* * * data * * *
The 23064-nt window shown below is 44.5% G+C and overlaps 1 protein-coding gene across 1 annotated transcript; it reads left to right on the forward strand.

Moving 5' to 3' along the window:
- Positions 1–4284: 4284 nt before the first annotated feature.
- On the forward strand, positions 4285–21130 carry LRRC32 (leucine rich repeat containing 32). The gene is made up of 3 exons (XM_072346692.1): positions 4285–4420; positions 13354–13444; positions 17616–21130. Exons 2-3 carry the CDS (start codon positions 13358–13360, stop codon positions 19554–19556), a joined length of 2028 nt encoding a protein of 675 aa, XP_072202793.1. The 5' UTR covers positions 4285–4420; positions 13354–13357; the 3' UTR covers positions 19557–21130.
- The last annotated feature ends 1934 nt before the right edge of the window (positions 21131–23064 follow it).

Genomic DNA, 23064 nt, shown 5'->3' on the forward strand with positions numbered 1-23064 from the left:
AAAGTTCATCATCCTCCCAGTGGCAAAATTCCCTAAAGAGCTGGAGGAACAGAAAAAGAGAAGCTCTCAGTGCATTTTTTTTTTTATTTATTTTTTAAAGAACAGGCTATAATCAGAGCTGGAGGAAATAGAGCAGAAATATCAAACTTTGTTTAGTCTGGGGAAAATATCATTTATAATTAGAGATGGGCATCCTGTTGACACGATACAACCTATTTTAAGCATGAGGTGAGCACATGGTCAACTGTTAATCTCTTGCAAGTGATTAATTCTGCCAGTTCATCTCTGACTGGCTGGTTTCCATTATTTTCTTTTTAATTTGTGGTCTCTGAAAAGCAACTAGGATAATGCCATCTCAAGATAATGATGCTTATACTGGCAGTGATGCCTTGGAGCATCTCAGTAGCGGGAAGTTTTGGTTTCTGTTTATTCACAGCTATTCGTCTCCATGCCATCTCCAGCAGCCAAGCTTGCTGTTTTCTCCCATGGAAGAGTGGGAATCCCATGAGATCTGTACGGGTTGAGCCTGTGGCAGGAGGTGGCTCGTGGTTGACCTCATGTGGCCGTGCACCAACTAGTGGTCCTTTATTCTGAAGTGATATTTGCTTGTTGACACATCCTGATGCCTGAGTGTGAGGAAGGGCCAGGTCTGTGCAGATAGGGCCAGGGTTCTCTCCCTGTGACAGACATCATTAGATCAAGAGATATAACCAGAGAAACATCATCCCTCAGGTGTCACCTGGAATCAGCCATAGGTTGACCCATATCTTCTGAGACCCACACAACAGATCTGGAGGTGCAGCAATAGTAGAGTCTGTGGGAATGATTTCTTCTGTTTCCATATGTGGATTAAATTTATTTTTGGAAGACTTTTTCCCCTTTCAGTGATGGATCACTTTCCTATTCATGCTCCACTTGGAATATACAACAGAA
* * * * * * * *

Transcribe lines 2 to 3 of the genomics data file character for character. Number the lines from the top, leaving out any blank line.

Moving 5' to 3' along the window:
- Positions 1–4284: 4284 nt before the first annotated feature.